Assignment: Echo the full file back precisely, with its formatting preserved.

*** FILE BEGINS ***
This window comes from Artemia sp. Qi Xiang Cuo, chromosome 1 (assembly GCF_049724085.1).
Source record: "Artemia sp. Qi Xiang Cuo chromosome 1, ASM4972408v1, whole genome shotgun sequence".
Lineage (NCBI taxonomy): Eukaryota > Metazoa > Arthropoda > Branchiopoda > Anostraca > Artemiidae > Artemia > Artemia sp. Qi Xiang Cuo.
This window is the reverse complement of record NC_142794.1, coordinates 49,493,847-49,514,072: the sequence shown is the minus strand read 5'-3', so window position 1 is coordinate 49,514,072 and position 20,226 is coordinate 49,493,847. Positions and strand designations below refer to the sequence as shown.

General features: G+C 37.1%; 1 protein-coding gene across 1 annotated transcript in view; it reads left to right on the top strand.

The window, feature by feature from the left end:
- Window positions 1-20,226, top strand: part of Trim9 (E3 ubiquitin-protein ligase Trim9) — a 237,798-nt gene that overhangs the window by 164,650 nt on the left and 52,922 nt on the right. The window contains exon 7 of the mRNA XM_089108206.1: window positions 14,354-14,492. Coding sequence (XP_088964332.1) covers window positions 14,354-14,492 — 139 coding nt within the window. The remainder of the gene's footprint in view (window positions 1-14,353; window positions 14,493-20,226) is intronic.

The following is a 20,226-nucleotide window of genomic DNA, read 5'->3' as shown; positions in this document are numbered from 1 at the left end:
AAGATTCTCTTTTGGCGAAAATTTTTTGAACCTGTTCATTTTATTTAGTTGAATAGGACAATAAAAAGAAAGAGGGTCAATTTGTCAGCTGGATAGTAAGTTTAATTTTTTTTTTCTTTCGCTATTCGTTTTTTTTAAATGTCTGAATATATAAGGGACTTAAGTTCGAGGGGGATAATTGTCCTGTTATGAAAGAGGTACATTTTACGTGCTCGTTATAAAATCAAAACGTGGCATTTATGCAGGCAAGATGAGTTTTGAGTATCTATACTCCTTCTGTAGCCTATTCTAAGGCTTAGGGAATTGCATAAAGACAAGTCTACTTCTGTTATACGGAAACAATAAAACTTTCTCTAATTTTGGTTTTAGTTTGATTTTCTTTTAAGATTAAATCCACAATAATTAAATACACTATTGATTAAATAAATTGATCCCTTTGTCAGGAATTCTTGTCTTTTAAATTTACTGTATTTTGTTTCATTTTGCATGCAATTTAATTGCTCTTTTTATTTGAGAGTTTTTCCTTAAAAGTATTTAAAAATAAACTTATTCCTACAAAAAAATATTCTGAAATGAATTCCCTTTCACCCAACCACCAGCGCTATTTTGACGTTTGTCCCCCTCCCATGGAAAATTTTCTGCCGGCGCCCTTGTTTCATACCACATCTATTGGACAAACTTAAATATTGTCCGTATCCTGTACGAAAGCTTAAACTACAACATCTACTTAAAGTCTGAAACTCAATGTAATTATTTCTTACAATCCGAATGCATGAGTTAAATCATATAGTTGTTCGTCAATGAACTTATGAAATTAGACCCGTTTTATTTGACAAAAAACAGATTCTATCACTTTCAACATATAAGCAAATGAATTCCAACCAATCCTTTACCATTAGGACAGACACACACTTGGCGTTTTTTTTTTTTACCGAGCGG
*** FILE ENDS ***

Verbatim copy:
This window comes from Artemia sp. Qi Xiang Cuo, chromosome 1 (assembly GCF_049724085.1).
Source record: "Artemia sp. Qi Xiang Cuo chromosome 1, ASM4972408v1, whole genome shotgun sequence".
Lineage (NCBI taxonomy): Eukaryota > Metazoa > Arthropoda > Branchiopoda > Anostraca > Artemiidae > Artemia > Artemia sp. Qi Xiang Cuo.
This window is the reverse complement of record NC_142794.1, coordinates 49,493,847-49,514,072: the sequence shown is the minus strand read 5'-3', so window position 1 is coordinate 49,514,072 and position 20,226 is coordinate 49,493,847. Positions and strand designations below refer to the sequence as shown.

General features: G+C 37.1%; 1 protein-coding gene across 1 annotated transcript in view; it reads left to right on the top strand.

The window, feature by feature from the left end:
- Window positions 1-20,226, top strand: part of Trim9 (E3 ubiquitin-protein ligase Trim9) — a 237,798-nt gene that overhangs the window by 164,650 nt on the left and 52,922 nt on the right. The window contains exon 7 of the mRNA XM_089108206.1: window positions 14,354-14,492. Coding sequence (XP_088964332.1) covers window positions 14,354-14,492 — 139 coding nt within the window. The remainder of the gene's footprint in view (window positions 1-14,353; window positions 14,493-20,226) is intronic.

The following is a 20,226-nucleotide window of genomic DNA, read 5'->3' as shown; positions in this document are numbered from 1 at the left end:
AAGATTCTCTTTTGGCGAAAATTTTTTGAACCTGTTCATTTTATTTAGTTGAATAGGACAATAAAAAGAAAGAGGGTCAATTTGTCAGCTGGATAGTAAGTTTAATTTTTTTTTTCTTTCGCTATTCGTTTTTTTTAAATGTCTGAATATATAAGGGACTTAAGTTCGAGGGGGATAATTGTCCTGTTATGAAAGAGGTACATTTTACGTGCTCGTTATAAAATCAAAACGTGGCATTTATGCAGGCAAGATGAGTTTTGAGTATCTATACTCCTTCTGTAGCCTATTCTAAGGCTTAGGGAATTGCATAAAGACAAGTCTACTTCTGTTATACGGAAACAATAAAACTTTCTCTAATTTTGGTTTTAGTTTGATTTTCTTTTAAGATTAAATCCACAATAATTAAATACACTATTGATTAAATAAATTGATCCCTTTGTCAGGAATTCTTGTCTTTTAAATTTACTGTATTTTGTTTCATTTTGCATGCAATTTAATTGCTCTTTTTATTTGAGAGTTTTTCCTTAAAAGTATTTAAAAATAAACTTATTCCTACAAAAAAATATTCTGAAATGAATTCCCTTTCACCCAACCACCAGCGCTATTTTGACGTTTGTCCCCCTCCCATGGAAAATTTTCTGCCGGCGCCCTTGTTTCATACCACATCTATTGGACAAACTTAAATATTGTCCGTATCCTGTACGAAAGCTTAAACTACAACATCTACTTAAAGTCTGAAACTCAATGTAATTATTTCTTACAATCCGAATGCATGAGTTAAATCATATAGTTGTTCGTCAATGAACTTATGAAATTAGACCCGTTTTATTTGACAAAAAACAGATTCTATCACTTTCAACATATAAGCAAATGAATTCCAACCAATCCTTTACCATTAGGACAGACACACACTTGGCGTTTTTTTTTTTTACCGAGCGG